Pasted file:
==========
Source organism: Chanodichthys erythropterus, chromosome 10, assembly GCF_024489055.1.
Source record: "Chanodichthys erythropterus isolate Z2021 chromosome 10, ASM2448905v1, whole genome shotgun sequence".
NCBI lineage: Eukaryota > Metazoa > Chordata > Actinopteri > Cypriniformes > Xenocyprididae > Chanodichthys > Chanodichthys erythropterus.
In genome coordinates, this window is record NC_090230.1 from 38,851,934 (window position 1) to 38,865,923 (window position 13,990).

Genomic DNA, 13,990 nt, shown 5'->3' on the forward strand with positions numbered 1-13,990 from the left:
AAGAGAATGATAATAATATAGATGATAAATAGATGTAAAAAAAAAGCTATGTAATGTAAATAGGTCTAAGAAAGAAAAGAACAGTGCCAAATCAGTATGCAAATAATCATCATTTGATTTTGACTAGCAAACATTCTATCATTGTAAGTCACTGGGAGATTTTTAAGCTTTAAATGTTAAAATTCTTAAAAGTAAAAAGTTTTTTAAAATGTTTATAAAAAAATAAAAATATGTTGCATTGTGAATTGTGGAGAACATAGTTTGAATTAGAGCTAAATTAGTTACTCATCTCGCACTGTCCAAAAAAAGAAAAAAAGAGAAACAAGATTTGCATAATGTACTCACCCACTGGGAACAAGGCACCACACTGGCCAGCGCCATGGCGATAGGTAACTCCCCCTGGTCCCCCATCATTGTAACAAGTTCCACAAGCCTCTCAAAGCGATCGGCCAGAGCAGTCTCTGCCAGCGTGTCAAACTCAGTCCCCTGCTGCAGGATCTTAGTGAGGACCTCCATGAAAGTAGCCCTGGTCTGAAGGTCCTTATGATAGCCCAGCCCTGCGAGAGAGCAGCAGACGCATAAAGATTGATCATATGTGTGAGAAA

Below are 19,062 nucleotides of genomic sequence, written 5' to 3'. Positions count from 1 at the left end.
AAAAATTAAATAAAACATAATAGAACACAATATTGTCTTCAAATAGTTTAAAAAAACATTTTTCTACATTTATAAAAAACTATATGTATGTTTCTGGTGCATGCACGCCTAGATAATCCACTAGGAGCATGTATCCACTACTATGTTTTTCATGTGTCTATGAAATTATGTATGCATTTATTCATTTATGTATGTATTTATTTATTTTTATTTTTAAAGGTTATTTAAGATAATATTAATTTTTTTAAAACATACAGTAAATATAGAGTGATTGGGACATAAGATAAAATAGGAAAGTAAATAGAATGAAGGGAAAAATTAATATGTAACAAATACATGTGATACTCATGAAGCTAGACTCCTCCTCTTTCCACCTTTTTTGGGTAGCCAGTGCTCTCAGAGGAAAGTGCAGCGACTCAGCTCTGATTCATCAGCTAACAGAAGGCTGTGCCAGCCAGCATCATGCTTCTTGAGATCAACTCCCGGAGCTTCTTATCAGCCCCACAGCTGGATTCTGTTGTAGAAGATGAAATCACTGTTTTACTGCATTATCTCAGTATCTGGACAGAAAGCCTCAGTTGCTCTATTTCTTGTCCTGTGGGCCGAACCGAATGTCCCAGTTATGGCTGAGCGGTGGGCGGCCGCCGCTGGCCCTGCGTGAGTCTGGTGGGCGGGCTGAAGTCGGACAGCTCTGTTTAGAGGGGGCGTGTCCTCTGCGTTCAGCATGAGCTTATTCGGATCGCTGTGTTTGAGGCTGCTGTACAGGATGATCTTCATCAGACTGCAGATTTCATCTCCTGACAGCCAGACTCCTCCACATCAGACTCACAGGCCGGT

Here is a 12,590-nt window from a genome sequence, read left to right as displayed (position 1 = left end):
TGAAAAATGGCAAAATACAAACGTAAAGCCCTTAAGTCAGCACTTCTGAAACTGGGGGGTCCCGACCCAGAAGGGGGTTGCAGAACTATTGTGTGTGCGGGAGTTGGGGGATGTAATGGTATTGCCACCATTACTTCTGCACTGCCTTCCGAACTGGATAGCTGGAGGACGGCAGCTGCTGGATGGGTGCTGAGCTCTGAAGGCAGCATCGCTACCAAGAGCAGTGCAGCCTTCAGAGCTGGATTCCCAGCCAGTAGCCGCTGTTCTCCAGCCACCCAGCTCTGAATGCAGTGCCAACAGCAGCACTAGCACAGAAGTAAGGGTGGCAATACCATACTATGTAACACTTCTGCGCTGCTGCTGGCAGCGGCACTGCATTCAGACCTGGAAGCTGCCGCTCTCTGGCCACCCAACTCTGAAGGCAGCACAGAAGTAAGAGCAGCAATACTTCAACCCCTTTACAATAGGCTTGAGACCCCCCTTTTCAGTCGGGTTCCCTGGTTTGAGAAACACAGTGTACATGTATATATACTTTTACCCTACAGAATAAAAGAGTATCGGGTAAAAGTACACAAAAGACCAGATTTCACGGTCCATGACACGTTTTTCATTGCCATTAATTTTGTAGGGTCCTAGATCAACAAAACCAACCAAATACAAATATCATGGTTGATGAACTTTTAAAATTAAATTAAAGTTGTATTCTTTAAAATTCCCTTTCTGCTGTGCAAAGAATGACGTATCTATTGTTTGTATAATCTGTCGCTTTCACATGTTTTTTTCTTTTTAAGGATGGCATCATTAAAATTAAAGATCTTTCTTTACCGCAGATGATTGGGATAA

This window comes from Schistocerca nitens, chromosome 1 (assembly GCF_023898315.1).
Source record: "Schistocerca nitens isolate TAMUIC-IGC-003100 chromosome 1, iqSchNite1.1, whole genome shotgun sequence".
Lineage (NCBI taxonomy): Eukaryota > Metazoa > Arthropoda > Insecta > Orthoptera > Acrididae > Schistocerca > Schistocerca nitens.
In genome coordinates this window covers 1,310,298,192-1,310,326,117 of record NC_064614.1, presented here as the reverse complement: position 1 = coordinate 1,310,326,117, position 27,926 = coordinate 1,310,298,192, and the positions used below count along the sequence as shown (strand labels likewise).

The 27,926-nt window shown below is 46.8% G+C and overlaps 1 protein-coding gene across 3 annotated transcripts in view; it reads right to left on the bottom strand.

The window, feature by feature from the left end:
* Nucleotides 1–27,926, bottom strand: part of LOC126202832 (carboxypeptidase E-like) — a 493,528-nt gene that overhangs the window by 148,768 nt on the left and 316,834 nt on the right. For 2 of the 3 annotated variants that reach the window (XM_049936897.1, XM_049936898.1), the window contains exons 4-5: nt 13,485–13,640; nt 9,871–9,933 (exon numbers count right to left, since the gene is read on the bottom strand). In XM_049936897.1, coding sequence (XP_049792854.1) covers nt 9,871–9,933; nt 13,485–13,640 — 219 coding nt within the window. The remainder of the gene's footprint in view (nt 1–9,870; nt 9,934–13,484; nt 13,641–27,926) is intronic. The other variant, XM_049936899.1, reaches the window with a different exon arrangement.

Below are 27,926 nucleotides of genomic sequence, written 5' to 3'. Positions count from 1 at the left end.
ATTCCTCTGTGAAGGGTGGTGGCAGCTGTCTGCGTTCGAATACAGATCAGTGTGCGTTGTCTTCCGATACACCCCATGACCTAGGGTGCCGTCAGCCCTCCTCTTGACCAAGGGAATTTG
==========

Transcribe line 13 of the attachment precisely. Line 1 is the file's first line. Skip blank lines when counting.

Lineage (NCBI taxonomy): Eukaryota > Metazoa > Arthropoda > Insecta > Orthoptera > Acrididae > Schistocerca > Schistocerca nitens.